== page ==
IHS: Cisco NDS buy shows focus of pay-TV providers turning to multiscreen

Multiscreen devices active on pay-TV networks are set to explode by a factor of more than 10, with devices totaling some 303.7 million units by 2015, up from 29.5 million in 2010.

IHS Screen Digest said Cisco's (Nasdaq: CSCO) recent purchase of NDS for $5 billion gives further support to the notion that the industry is shifting away from hardware set-top boxes toward a software-based system that can better support the deployment of constantly evolving multiscreen devices.

IHS said that the overall STB market has been relatively flat, showing just a 9 percent compound annual rate between 2010 and 2015, compared to a 59 percent CAGR of active multiscreen devices.

Multiscreen devices include smartphones, media tablets, portable media devices, video game consoles, personal computers and Internet-enabled televisions (IETVs).

"While STBs will continue to represent a large market for U.S. cable companies, over the long term, multiscreen device access increasingly will become the core metric that determines the scale of operators' coverage," said Tom Morrod, senior principal analyst of TV technology for IHS. "To cash in on this trend, operators need digital rights management technology and a compelling user interface that can be ported across multiple devices. The U.S. cable equipment market has been rife with news and rumors of corporate acquisitions and sales--all of which point to a shift in emphasis away from STB hardware and toward multiscreen software and services."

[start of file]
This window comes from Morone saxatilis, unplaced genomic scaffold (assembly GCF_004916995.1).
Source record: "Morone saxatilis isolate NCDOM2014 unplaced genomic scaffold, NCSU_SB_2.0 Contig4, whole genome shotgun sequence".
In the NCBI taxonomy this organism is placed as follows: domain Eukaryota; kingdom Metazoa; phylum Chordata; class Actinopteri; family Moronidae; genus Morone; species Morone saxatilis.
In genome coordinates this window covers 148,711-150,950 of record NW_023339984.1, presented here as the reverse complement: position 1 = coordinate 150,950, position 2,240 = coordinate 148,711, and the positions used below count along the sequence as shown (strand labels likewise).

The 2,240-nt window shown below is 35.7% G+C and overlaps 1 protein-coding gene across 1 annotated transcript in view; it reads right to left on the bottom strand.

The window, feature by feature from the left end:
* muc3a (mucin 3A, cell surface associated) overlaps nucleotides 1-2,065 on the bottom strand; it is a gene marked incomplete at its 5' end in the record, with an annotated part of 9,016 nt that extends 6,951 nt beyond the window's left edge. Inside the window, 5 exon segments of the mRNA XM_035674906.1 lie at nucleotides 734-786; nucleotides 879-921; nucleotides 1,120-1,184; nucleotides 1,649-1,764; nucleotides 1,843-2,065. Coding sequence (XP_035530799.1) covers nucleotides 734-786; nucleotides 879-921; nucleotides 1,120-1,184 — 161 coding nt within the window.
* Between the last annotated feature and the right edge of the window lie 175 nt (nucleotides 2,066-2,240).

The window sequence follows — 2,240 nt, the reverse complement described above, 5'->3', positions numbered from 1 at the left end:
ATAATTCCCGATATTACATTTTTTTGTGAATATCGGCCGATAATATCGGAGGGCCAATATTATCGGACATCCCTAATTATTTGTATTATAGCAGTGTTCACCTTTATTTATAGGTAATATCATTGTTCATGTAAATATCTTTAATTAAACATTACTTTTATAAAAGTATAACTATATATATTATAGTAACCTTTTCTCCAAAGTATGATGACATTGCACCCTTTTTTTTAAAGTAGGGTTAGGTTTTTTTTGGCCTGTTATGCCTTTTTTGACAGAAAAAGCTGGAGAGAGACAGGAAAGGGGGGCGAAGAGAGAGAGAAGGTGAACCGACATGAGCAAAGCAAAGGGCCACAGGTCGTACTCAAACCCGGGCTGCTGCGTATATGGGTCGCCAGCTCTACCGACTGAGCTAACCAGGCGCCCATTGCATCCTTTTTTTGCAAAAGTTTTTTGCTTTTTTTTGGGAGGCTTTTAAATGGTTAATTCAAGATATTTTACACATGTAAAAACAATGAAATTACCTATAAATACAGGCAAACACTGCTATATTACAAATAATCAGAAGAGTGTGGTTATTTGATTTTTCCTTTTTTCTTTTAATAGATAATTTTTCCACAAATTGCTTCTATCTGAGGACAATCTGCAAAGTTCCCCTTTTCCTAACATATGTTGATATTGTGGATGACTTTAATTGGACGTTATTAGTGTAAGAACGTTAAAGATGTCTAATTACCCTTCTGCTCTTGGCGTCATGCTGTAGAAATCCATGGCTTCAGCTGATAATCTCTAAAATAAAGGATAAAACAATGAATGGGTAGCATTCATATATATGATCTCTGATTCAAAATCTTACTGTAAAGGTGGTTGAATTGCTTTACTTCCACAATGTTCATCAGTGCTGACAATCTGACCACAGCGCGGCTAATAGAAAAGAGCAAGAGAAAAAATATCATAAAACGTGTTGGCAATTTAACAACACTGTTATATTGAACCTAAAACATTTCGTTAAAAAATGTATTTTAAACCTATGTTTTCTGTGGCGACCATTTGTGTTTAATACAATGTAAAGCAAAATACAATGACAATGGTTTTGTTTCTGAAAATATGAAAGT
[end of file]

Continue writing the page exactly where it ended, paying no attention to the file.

Cisco's acquisition of NDS came among rumors that the company was shopping its STB and cable TV infrastructure division, assets purchased from Scientific Atlanta in 2005. IHS suggests that Cisco now appears to be massaging the details of this strategy to focus on software and services rather than hardware.

Google (Nasdaq: GOOG), too, has been rumored to be attempting to sell, or spin off, its Motorola Mobility (NYSE: MMI) STB business.

IHS points to Google's initial SEC filings for the Motorola Mobility purchase, which specified its intent to buy patent assets rather than Motorola's professional hardware and software businesses, as support of the intent.

For more:
- see this release

Related articles:
Set-top boxes facing a grim future?
Report: Google wants to dump Moto's STB business
Cisco 'loves STBs,' but is the business for sale anyway?
Report: Cisco's Scientific-Atlanta up for sale

Sponsored by Dell Technologies

Whitepaper: How to Elevate Your Content Delivery Workflows With Dell EMC PowerScale

Learn how Dell EMC PowerScale helps meet surging viewer demand while reducing costs with a single centralized platform for the ingest, processing, and delivery of the content your viewers love.

Suggested Articles

WarnerMedia scored a key HBO Max distribution deal with Comcast just as it launched in May. Nearly six months later, there still isn’t an app.

Comcast is planning new data caps and video service price increases for its subscribers in 2021.

The Apple TV remote is an often reviled peripheral device. Universal Electronics has taken it upon itself to create a different option.